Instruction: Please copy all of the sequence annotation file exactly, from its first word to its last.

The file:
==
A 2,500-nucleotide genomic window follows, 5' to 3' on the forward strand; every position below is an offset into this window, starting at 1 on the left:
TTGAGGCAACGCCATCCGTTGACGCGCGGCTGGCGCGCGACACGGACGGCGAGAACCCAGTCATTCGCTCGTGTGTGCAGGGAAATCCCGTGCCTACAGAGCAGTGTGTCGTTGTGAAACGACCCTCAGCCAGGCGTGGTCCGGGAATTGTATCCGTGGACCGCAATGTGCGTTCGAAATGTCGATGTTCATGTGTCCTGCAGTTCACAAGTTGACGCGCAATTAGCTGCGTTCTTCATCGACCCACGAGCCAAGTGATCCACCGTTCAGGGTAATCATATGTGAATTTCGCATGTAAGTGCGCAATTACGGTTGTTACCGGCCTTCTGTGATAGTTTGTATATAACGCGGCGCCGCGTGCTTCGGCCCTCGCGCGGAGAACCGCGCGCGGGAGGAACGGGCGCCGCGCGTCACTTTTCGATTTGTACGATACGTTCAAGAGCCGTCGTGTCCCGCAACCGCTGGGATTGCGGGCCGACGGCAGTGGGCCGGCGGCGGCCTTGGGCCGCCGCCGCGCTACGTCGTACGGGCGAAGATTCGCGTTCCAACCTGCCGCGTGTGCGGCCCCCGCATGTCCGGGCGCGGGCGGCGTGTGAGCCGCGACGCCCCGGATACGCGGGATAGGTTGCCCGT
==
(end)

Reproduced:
A 2,500-nucleotide genomic window follows, 5' to 3' on the forward strand; every position below is an offset into this window, starting at 1 on the left:
TTGAGGCAACGCCATCCGTTGACGCGCGGCTGGCGCGCGACACGGACGGCGAGAACCCAGTCATTCGCTCGTGTGTGCAGGGAAATCCCGTGCCTACAGAGCAGTGTGTCGTTGTGAAACGACCCTCAGCCAGGCGTGGTCCGGGAATTGTATCCGTGGACCGCAATGTGCGTTCGAAATGTCGATGTTCATGTGTCCTGCAGTTCACAAGTTGACGCGCAATTAGCTGCGTTCTTCATCGACCCACGAGCCAAGTGATCCACCGTTCAGGGTAATCATATGTGAATTTCGCATGTAAGTGCGCAATTACGGTTGTTACCGGCCTTCTGTGATAGTTTGTATATAACGCGGCGCCGCGTGCTTCGGCCCTCGCGCGGAGAACCGCGCGCGGGAGGAACGGGCGCCGCGCGTCACTTTTCGATTTGTACGATACGTTCAAGAGCCGTCGTGTCCCGCAACCGCTGGGATTGCGGGCCGACGGCAGTGGGCCGGCGGCGGCCTTGGGCCGCCGCCGCGCTACGTCGTACGGGCGAAGATTCGCGTTCCAACCTGCCGCGTGTGCGGCCCCCGCATGTCCGGGCGCGGGCGGCGTGTGAGCCGCGACGCCCCGGATACGCGGGATAGGTTGCCCGT